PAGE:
Selma Ikela & Jeremiah Ndjoze
Windhoek-Katuutire Kaura, a one-time arch nemesis of the ruling party Swapo, yesterday officially joined the party he tried to topple from power in three democratic elections.
Nangolo Mbumba, the Swapo secretary-general, hailed the move by saying his job was to attract more people to the former liberation movement, instead of chasing them.
Mbumba formed part of the leaders who expelled four party members in 2015, before a court ordered their reinstatement.
Mbumba made the remark yesterday when he welcomed Kaura, his wife Vicky, their children and over 30 other members to the Swapo fold. President Hage Geingob threw Kaura a lifeline when he appointed him advisor to the late Kunene governor Angelika Muharukua in 2015.
Yesterday Mbumba hit back at critics who criticised Kaura’s admission to the party, questioning their wisdom of closing out the veteran politician.
Kaura took on former Swapo president Sam Nujoma in the 1999 presidential election, attaining 9.8 percent of the vote, while Nujoma scored 77 percent.
In 2004, the former DTA president took on then Swapo candidate Hifikepunye Pohamba. He lost after garnering five percent, compared to Pohamba’s 76 percent.
The two veterans squared off again in the 2009 presidential election, which Pohamba convincingly won by 75 percent. Kaura got three percent of the vote.
Mbumba yesterday cited the openness with which the former leader of the opposition has approached Swapo as a sign of commitment to his new political home.
“He (Kaura) didn’t join at night. He joined at a stadium in Grootfontein in front of the masses, and he is here today. How honest and transparent can you be?” stated Mbumba.
Mbumba and Kaura are long time acquaintances, dating back to their student years in the USA, and the Swapo secretary-general wasted no time in hailing the latter and his wife’s political prowess and fortitude.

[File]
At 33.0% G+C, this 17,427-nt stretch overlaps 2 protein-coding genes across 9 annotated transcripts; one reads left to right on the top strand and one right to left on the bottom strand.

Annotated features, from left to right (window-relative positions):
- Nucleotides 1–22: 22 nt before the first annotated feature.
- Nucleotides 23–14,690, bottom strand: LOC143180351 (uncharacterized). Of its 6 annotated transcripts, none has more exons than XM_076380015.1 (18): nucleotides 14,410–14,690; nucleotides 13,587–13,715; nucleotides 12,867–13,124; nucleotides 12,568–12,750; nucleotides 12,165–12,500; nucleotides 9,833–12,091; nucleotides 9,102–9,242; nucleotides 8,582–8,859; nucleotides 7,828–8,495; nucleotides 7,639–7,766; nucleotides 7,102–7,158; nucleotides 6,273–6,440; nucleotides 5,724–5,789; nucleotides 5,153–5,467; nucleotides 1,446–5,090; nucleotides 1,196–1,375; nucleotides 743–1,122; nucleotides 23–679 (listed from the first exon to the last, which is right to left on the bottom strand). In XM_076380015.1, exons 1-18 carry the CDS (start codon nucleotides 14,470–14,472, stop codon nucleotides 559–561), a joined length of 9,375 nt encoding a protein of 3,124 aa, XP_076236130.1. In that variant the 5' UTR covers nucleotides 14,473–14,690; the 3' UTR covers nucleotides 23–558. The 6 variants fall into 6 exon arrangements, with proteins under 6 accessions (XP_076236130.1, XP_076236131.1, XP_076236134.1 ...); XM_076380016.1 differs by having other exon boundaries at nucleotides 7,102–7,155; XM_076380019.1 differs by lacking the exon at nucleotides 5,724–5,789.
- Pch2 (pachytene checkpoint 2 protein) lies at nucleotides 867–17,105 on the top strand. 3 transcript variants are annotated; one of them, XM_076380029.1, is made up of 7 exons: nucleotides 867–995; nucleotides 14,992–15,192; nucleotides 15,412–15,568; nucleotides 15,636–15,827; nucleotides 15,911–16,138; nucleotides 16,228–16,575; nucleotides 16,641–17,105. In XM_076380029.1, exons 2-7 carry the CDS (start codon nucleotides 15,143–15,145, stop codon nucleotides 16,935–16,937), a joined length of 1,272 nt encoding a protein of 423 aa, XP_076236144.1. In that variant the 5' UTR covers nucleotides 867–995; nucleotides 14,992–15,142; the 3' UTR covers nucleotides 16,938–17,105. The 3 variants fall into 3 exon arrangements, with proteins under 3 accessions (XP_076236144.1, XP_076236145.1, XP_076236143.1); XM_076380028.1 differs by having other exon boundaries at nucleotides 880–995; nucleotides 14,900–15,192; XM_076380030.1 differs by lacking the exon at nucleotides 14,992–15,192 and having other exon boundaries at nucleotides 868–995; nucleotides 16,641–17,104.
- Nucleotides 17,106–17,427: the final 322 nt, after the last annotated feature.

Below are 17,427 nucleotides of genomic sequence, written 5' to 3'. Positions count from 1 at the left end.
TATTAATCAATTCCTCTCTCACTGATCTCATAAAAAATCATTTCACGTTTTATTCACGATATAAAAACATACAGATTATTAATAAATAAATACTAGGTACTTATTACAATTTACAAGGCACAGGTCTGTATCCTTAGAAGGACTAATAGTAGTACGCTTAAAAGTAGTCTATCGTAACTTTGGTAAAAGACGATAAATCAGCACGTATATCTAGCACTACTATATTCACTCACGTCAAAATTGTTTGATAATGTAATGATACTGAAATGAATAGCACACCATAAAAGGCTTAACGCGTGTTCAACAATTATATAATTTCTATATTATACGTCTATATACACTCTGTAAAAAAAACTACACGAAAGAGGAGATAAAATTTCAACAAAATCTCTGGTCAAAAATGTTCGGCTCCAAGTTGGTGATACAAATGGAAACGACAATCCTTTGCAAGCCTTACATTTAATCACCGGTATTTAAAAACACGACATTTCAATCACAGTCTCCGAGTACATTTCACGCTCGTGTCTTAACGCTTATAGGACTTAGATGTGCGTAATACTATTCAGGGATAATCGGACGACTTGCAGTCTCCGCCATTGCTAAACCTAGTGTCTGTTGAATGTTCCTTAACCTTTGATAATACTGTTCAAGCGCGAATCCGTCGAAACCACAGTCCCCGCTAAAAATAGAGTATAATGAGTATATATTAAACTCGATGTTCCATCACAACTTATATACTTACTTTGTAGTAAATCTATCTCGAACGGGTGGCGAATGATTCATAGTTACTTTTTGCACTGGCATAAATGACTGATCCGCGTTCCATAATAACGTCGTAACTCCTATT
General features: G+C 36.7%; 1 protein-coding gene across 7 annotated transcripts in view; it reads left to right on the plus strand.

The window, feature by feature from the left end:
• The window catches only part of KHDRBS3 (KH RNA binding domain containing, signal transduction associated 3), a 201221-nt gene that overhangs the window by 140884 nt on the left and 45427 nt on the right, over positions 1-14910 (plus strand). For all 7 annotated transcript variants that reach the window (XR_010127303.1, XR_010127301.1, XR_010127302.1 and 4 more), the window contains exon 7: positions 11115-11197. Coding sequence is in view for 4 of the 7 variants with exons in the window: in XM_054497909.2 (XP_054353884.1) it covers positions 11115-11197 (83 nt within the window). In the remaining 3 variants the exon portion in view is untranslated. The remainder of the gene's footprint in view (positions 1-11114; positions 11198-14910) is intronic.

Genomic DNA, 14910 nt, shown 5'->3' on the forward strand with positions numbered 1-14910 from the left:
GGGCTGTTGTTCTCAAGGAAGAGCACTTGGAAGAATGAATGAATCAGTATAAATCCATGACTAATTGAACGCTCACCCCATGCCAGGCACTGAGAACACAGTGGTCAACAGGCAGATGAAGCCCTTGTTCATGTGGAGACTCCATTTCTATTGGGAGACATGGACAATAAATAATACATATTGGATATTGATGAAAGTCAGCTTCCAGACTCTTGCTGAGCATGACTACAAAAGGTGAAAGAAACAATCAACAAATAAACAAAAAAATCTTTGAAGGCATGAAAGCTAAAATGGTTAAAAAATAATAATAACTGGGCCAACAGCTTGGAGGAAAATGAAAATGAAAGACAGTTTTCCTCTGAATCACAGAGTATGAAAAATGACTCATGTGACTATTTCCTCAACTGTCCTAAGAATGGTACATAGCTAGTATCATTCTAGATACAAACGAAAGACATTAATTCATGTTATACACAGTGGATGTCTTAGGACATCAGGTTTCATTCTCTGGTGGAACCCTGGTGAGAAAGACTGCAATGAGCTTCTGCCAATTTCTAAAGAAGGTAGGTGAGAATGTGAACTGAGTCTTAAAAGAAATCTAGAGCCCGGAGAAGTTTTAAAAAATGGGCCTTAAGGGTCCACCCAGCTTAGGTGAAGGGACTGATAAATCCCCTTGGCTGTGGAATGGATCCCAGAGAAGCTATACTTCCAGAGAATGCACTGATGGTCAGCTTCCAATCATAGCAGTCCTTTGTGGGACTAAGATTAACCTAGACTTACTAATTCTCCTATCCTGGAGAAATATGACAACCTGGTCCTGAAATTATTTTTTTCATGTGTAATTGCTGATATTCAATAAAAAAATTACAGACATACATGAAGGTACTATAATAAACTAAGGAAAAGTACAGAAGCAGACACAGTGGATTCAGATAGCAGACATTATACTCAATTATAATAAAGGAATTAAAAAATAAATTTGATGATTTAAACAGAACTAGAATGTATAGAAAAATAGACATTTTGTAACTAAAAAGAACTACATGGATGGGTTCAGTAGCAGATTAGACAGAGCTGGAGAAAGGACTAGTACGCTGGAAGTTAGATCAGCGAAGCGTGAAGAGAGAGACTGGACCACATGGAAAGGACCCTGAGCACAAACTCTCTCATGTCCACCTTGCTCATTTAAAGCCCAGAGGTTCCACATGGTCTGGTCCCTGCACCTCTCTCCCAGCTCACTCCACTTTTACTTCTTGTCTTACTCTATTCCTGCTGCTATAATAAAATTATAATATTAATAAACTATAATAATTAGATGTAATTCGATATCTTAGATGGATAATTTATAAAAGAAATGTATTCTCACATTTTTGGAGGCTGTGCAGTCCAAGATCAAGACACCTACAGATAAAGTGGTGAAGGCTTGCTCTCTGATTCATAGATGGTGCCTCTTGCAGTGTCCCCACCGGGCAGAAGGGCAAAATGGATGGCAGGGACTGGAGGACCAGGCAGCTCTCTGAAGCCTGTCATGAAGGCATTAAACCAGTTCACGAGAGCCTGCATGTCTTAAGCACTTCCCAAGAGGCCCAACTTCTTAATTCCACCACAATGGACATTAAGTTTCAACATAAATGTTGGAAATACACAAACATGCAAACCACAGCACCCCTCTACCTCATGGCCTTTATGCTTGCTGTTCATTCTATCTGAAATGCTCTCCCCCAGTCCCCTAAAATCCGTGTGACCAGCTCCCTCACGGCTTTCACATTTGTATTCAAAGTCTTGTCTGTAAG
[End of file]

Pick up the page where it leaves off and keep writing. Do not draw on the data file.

Kaura led the former DTA, which recently rebranded to the Popular Democratic Movement (PDM), for 15 years. He was a member of the DTA for 40 years but was ousted democratically in 2013, when the youthful McHenry Venaani took over the party’s presidency.
Kaura on Monday told New Era that he joined Swapo because he was left in the open and with no party when Venaani rebranded the DTA. Responding to queries as to why he had finally decided to join the same party that he previously condemned, Kaura maintained that all his previous criticisms were in the spirit of nation building.
“People have forgotten that we all wrote the Namibian Constitution together. That is the document which guides the future of Namibia. What we said has passed and we are now in the Namibian house. The struggle continues unabated,” Kaura stated.
Political analyst Graham Hopwood told New Era yesterday that Kaura’s supposed contribution to the success of Swapo should not be exaggerated. This in light of the fact that Kaura has been out of day-to-day politics for a while now and as a result has lost a great deal of his political relevance.
“He might be useful to the party in the Kunene Region where he was appointed as advisor. But let’s not forget that Swapo already gained control of that region in the last regional elections,” Hopwood said.
He maintained that Kaura’s move is not likely to impact the votes of the now rebranded PDM in any way.
“After his ousting the then DTA went on to increase its number of votes and seats in parliament,” Hopwood said, adding that this move may have been motivated by patronage.
Former political nomad, and now NUDO councillor, Joseph Kauandenge referred to the move as a miscalculated risk on the side of Kaura.
“It is sad for opposition politics [in Namibia] that people like Kaura who we were looking up to, to draw strength and moral convictions from, have left us in such a manner to join the ruling party,” Kauandenge said.